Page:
If you fail to hook the reader with your opening, whatever follows, regardless of how well crafted, won’t be read. Your lead must seduce an audience with freshness or novelty, with humor, paradox, or surprise. It should be mysterious and compelling, either poetic or shocking and abrupt. It must hang the intrigue far enough out front to coax readers to the next sentence, the next page, the next chapter.
Which is why Nobel laureate Orhan Pamuk often rewrites the first line of his novels 50 to 100 times. “The hardest thing is always the first sentence—that is painful.”
“A great first line is the collateral that grants the author a line of intellectual credit from the reader. The reader unconsciously commits: “That line was so damn good, I’m in for the next 50 pages.” …a good opening line is assertive. It’s lean and mean and cares nothing for fatty junk language or clumpy ten-gallon words. A good opening line is a promise, or a question, or an unproven idea. It says something interesting. It shows a shattered status quo. A good opening line is stone in our shoe that we cannot shake.”
But as Graham Greene opened his novel The End of the Affair, “A story has no beginning or end; arbitrarily one chooses that moment of experience from which to look back or from which to look ahead.”
You can start your novel at any point, with any detail, so long as you cause your readers to care or wonder. Consider the opening line of Daphne Du Maurier’s Rebecca—
Last night I dreamed I went to Manderley again.
Nine words, and the reader is dosed with curiosity. What is Manderley, and why does the narrator dream about it? A nostalgic tone suggests the narrator would like return but can’t. Why? What happened? What will happen?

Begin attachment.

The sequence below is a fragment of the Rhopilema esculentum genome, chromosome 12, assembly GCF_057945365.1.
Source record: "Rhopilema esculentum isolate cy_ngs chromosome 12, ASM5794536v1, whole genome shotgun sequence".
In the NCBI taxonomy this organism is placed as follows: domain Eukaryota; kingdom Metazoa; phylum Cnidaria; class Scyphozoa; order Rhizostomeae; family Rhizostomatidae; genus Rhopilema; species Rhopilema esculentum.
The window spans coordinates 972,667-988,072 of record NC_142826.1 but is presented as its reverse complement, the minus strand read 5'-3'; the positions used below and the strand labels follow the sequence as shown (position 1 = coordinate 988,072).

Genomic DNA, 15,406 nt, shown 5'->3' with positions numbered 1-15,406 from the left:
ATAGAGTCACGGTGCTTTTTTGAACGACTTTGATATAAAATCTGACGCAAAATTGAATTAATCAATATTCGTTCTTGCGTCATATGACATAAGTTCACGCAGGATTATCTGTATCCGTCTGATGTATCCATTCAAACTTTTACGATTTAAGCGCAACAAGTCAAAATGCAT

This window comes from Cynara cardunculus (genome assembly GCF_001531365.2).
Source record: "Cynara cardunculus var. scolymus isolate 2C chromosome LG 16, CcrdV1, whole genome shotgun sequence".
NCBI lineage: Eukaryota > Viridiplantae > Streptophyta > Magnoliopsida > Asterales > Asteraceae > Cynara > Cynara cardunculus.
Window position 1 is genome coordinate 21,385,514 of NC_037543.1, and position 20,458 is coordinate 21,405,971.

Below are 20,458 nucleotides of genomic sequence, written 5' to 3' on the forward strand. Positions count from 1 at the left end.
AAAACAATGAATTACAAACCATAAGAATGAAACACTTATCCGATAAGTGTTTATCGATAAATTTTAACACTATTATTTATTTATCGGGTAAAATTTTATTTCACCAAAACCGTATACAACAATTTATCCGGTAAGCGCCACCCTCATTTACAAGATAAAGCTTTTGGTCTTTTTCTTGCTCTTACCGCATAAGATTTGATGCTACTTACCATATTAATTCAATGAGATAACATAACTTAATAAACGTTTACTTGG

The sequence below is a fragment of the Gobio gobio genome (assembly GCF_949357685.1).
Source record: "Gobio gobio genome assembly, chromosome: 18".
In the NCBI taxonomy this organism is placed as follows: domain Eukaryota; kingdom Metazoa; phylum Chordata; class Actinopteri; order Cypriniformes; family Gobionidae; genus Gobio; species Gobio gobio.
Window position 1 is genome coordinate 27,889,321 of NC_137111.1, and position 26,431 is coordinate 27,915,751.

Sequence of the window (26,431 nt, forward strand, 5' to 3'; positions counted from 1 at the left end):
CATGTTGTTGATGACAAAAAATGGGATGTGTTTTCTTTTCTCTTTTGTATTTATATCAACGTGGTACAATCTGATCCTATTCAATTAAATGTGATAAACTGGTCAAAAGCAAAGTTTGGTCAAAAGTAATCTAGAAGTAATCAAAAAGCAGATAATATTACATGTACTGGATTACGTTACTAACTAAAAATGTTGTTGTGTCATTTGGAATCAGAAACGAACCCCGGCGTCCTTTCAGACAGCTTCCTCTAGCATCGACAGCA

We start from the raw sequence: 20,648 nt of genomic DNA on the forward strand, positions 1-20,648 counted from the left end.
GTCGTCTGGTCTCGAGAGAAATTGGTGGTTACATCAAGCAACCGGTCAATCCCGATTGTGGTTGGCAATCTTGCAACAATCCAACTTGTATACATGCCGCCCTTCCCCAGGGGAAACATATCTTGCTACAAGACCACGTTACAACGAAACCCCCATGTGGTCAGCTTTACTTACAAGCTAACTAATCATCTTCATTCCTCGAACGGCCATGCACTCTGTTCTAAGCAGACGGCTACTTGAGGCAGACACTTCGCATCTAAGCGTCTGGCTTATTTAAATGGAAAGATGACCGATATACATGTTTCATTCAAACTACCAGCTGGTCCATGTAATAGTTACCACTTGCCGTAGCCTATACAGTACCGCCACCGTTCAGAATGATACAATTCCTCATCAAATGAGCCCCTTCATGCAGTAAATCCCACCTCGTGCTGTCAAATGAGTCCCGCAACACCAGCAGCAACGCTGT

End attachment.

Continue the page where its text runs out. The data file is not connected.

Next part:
A line can sink its hooks into readers with an unusual idea, a mysterious statement, a sucker punch, action, or the promise of action. Even when readers’ curiosities arise from omissions, the omissions arise from the writer’s use of detail.
Effective openings use details that canvas the setting or reveal a character’s thoughts, perhaps showcase a distinct narrative voice. Details allow the writer to bring in the original, the peculiar, even the perplexing, all of which intrigue readers.
Schindler’s List by Thomas Keneally—
In Poland’s deepest autumn, a tall young man in an expensive overcoat, double-breasted dinner jacket beneath it and—in the lapel of the dinner jacket—a large ornamental gold-on-black-enamel Hakenkreuz (swastika) emerged from a fashionable apartment building in Straszewskiego Street, on the edge of the ancient center of Cracow, and saw his chauffeur waiting with fuming breath by the open door of an immense and, even in this blackened world, lustrous Adler limousine.
“Watch the pavement, Herr Schindler,” said the chauffeur. “It’s as icy as a widow’s heart.”
In this scene we’re given the setting, Cracow during the German occupation, and are introduced to a wealthy and influential member of the Nazi party. He’s making his way across ‘thin ice’, which hints at Oskar Schindler’s course, as he is destined to become committed to saving the lives of the Jews marked for the deportation and death.